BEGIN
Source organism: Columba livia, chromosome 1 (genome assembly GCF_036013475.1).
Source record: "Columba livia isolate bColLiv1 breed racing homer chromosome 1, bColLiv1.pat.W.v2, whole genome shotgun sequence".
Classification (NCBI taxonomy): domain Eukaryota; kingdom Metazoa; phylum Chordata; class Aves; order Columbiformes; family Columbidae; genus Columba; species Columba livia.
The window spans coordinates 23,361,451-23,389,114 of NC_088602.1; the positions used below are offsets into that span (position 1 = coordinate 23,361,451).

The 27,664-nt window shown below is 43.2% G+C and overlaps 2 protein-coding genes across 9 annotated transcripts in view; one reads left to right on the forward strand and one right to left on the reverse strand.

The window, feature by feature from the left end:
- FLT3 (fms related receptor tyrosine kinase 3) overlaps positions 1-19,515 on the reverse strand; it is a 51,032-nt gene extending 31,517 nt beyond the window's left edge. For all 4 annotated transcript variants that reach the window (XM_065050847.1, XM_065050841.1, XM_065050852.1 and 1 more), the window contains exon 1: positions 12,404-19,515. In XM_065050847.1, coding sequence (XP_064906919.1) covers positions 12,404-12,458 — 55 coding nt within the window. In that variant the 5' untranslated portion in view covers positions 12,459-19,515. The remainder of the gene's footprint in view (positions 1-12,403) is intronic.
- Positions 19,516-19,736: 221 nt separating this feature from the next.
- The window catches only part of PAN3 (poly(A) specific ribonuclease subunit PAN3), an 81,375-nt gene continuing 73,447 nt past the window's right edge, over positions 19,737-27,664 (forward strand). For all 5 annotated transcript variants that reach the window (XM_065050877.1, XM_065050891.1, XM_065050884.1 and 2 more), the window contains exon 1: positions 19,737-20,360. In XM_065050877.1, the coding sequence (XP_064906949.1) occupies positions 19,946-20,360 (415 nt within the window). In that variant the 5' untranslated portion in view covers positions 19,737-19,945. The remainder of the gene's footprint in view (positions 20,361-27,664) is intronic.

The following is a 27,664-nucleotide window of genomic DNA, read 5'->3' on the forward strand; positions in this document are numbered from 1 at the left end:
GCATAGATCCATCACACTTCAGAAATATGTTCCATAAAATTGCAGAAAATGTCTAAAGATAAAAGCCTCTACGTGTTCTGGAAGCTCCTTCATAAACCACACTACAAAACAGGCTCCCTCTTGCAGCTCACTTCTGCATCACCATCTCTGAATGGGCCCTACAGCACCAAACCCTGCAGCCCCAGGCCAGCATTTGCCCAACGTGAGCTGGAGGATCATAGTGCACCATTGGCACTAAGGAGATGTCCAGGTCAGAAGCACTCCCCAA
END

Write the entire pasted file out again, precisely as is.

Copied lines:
Source organism: Columba livia, chromosome 1 (genome assembly GCF_036013475.1).
Source record: "Columba livia isolate bColLiv1 breed racing homer chromosome 1, bColLiv1.pat.W.v2, whole genome shotgun sequence".
Classification (NCBI taxonomy): domain Eukaryota; kingdom Metazoa; phylum Chordata; class Aves; order Columbiformes; family Columbidae; genus Columba; species Columba livia.
The window spans coordinates 23,361,451-23,389,114 of NC_088602.1; the positions used below are offsets into that span (position 1 = coordinate 23,361,451).

The 27,664-nt window shown below is 43.2% G+C and overlaps 2 protein-coding genes across 9 annotated transcripts in view; one reads left to right on the forward strand and one right to left on the reverse strand.

The window, feature by feature from the left end:
- FLT3 (fms related receptor tyrosine kinase 3) overlaps positions 1-19,515 on the reverse strand; it is a 51,032-nt gene extending 31,517 nt beyond the window's left edge. For all 4 annotated transcript variants that reach the window (XM_065050847.1, XM_065050841.1, XM_065050852.1 and 1 more), the window contains exon 1: positions 12,404-19,515. In XM_065050847.1, coding sequence (XP_064906919.1) covers positions 12,404-12,458 — 55 coding nt within the window. In that variant the 5' untranslated portion in view covers positions 12,459-19,515. The remainder of the gene's footprint in view (positions 1-12,403) is intronic.
- Positions 19,516-19,736: 221 nt separating this feature from the next.
- The window catches only part of PAN3 (poly(A) specific ribonuclease subunit PAN3), an 81,375-nt gene continuing 73,447 nt past the window's right edge, over positions 19,737-27,664 (forward strand). For all 5 annotated transcript variants that reach the window (XM_065050877.1, XM_065050891.1, XM_065050884.1 and 2 more), the window contains exon 1: positions 19,737-20,360. In XM_065050877.1, the coding sequence (XP_064906949.1) occupies positions 19,946-20,360 (415 nt within the window). In that variant the 5' untranslated portion in view covers positions 19,737-19,945. The remainder of the gene's footprint in view (positions 20,361-27,664) is intronic.

The following is a 27,664-nucleotide window of genomic DNA, read 5'->3' on the forward strand; positions in this document are numbered from 1 at the left end:
GCATAGATCCATCACACTTCAGAAATATGTTCCATAAAATTGCAGAAAATGTCTAAAGATAAAAGCCTCTACGTGTTCTGGAAGCTCCTTCATAAACCACACTACAAAACAGGCTCCCTCTTGCAGCTCACTTCTGCATCACCATCTCTGAATGGGCCCTACAGCACCAAACCCTGCAGCCCCAGGCCAGCATTTGCCCAACGTGAGCTGGAGGATCATAGTGCACCATTGGCACTAAGGAGATGTCCAGGTCAGAAGCACTCCCCAA